We found that the first two major waves of weekly laboratory confirmations of MERS-CoV cases closely followed after the seasonal epidemic waves of influenza A in the Middle East. This finding is important to reveal the mechanisms under the seasonality of MERS-CoV in Middle East.
 



Probable transmission chains of Middle East respiratory syndrome coronavirus and the multiple generations of secondary infection in South Korea

International Journal of Infectious Diseases, September 2015

As of July 14, 2015, 185 confirmed cases of MERS have been reported in the Korean outbreak. Three generations of secondary infection, with over half belonging to the second generation, could be delineated. Hospital infection was found to be the most important cause of virus transmission, affecting largely non-healthcare workers (154/184). Healthcare switching has probably accounted for the emergence of multiple generations of secondary infection. Fomite transmission may explain a significant proportion of the infections occurring in the absence of direct contact with infected cases.
 


AVIAN INFLUENZA 


Wild Bird Surveillance For HPAI H5 In North America

Virology Journal, Sept 2015

Along with a lot of other writers who have been following the arrival of HPAI H5 into North America these past 10 months, I’ve been forced to use the word `Presumably ’ a lot. As in, ` The HPAI H5 virus arrived in North American last fall, presumably carried in from Asia by migratory birds.... 
 



Early Characterization of the Severity and Transmissibility of Pandemic Influenza Using Clinical Episode Data from Multiple Populations

PLOS: Computational Biology, Sept 2015

The potential rapid availability of large-scale clinical episode data during the next influenza pandemic suggests an opportunity for increasing the speed with which novel respiratory pathogens can be characterized
 



Avian Influenza A(H7N9) Virus Infection in 2 Travelers Returning from China to Canada, January 2015

Emerging Infectious Diseases, January 2016

In January 2015, British Columbia, Canada, reported avian influenza A(H7N9) virus infection in 2 travelers returning from China who sought outpatient care for typical influenza-like illness. There was no further spread, but serosurvey findings showed broad population susceptibility to H7N9 virus. Travel history and timely notification are critical to emerging pathogen detection and response. 
 



Effect of Live Poultry Market Closure on Avian Influenza A(H7N9) Virus Activity in Guangzhou, China, 2014 

Emerging Infectious Diseases, Oct 2015

We assessed the effect of closing live poultry markets in China on influenza A(H7N9) virus detection and viability. Intensive sampling was carried out before, during, and after a 2-week citywide market closure; the markets were cleaned and disinfected at the beginning of the closure period. Swab samples were collected at different sites within the markets and tested for H7N9 by real-time reverse transcription PCR and culture.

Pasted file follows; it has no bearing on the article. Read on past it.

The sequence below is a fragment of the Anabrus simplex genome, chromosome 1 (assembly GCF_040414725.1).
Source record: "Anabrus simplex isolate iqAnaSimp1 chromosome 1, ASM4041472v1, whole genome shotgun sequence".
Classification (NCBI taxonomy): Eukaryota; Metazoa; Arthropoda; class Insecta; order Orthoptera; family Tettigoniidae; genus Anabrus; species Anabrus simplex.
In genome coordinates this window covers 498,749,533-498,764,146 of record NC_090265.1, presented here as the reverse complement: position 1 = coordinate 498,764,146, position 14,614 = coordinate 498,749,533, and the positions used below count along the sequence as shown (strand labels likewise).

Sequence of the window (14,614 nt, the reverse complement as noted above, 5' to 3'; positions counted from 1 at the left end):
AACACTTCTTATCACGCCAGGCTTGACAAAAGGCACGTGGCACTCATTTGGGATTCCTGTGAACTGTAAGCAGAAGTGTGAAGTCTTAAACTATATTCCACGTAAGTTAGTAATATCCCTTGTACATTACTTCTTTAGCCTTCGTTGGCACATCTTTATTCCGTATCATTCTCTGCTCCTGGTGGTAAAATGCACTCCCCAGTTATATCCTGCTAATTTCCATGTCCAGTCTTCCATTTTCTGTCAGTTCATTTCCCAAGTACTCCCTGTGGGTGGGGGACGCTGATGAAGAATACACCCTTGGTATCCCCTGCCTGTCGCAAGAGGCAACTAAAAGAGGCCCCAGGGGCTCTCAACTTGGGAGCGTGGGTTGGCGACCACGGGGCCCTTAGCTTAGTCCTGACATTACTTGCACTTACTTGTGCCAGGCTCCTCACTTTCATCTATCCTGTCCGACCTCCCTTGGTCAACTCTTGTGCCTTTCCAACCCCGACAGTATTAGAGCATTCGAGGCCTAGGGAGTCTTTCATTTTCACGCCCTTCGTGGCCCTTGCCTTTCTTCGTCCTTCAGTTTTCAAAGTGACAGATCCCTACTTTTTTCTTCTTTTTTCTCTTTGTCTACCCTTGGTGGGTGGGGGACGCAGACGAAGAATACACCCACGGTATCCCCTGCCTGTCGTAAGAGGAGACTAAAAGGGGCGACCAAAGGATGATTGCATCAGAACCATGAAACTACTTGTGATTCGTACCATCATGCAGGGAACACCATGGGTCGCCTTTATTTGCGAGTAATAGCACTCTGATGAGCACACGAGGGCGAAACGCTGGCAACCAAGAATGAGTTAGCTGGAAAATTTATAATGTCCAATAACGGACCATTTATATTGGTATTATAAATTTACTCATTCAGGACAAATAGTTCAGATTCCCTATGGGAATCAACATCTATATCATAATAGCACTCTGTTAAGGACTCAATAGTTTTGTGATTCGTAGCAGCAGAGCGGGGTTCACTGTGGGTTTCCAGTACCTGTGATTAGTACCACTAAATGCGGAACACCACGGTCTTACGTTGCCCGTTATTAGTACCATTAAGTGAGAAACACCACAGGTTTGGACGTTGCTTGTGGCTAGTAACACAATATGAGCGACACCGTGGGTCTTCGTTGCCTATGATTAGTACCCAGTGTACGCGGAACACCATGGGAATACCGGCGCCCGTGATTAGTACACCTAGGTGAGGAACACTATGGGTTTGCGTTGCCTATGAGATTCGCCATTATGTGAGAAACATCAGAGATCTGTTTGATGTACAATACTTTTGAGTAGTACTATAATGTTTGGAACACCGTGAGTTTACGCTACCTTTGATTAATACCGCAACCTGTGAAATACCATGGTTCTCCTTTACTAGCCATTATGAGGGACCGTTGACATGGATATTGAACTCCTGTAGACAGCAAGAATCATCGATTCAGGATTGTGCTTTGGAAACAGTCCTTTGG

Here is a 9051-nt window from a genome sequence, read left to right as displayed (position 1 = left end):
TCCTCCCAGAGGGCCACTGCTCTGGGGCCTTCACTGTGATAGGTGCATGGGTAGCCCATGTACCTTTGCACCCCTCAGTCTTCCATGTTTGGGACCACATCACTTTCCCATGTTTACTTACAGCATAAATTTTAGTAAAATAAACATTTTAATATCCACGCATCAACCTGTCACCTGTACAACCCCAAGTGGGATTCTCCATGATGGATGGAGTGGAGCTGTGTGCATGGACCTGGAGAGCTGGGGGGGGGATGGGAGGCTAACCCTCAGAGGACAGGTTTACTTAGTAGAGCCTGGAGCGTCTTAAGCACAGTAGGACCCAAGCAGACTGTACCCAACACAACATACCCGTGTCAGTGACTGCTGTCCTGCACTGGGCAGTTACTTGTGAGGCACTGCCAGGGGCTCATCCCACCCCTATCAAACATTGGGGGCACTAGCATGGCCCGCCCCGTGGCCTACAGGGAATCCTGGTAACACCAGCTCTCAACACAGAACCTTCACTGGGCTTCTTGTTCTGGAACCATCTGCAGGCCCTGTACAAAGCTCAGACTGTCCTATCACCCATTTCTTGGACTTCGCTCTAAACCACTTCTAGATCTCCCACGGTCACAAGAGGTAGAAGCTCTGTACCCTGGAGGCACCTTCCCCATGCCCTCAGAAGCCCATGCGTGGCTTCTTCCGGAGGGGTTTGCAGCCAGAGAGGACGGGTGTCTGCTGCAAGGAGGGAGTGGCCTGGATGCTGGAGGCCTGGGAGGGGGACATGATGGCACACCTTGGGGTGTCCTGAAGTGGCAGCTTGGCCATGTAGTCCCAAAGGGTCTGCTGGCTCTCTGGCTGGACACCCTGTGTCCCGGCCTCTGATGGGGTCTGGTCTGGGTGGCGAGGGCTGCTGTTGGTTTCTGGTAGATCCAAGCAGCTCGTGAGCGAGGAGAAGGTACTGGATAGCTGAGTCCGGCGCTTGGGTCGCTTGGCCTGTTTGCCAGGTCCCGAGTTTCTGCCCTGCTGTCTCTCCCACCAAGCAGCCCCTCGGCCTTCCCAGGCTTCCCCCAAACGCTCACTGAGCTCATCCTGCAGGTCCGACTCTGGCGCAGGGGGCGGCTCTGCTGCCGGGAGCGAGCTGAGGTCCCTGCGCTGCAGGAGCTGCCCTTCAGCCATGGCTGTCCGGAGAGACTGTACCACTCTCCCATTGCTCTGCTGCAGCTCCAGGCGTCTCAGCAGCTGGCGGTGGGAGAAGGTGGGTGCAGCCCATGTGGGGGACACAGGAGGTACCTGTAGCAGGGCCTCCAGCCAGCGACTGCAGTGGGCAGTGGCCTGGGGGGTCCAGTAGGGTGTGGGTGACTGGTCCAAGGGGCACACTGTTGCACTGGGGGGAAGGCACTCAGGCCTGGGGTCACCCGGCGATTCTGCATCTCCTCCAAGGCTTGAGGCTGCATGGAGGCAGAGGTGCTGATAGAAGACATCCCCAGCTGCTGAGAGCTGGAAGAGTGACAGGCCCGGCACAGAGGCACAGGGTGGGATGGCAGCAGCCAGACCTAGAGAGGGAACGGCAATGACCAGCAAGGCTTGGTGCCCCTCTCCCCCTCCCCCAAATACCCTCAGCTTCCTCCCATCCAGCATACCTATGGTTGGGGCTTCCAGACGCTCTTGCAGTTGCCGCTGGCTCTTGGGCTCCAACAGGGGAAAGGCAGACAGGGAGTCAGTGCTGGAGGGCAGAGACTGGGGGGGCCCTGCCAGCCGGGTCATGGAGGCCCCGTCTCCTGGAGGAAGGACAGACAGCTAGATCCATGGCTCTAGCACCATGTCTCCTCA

Increased Number of Human Cases of Influenza Virus A(H5N1) Infection, Egypt, 2014–15

Emerging Infectious Diseases, Dec 2015

During November 2014–April 2015, a total of 165 case-patients with influenza virus A(H5N1) infection, including 6 clusters and 51 deaths, were identified in Egypt. Among infected persons, 99% reported poultry exposure: 19% to ill poultry and 35% to dead poultry. Only 1 person reported wearing personal protective equipment while working with poultry.
 



Human infection and environmental contamination with avian influenza A (H7N9) virus in Zhejiang Province, China

BMC Public Health, Sept 2015

A surveillance program for H7N9 virus has been conducted in all 90 counties in Zhejiang since March 2013. All H7N9 cases were reported by hospitals through the China Information System for Disease Control and Prevention. Sampling sites for environment specimens were randomly selected by a multi-stage sampling strategy. 
 


EMERGENCIES AND DISASTERS


Psychological distress and the perception of radiation risks: the Fukushima health management survey

WHO Bulletin, Sept 2015

We analysed cross-sectional data from a survey of evacuees conducted in 2012. Psychological distress was classified as present or absent based on the K6 scale. Respondents recorded their views about the health risks of exposure to ionizing radiation, including immediate, delayed and genetic (inherited) health effects, on a four-point Likert scale.  
 



Data collection tools for maternal and child health in humanitarian emergencies: a systematic review

WHO Bulletin, Sept 2015

We systematically searched MEDLINE, Web of Knowledge and POPLINE databases for studies published between January 2000 and June 2014. We also searched the websites of organizations active in humanitarian emergencies. We included studies reporting the development or use of data collection tools concerning the health of women and children in humanitarian emergencies. 
 



A contrast study of the traumatic condition between the wounded in 5.12 Wenchuan earthquake and 4.25 Nepal earthquake

Chinese Journal of Traumatology, Sept 2015

The clinical data of the wounded respectively in 5.12 Wenchuan earthquake and 4.25 Nepal earthquake rescued by Chengdu Military General Hospital were retrospectively analyzed. Then a contrast study between the wounded was conducted in terms of age, sex, injury mechanisms, traumatic conditions, complications and prognosis.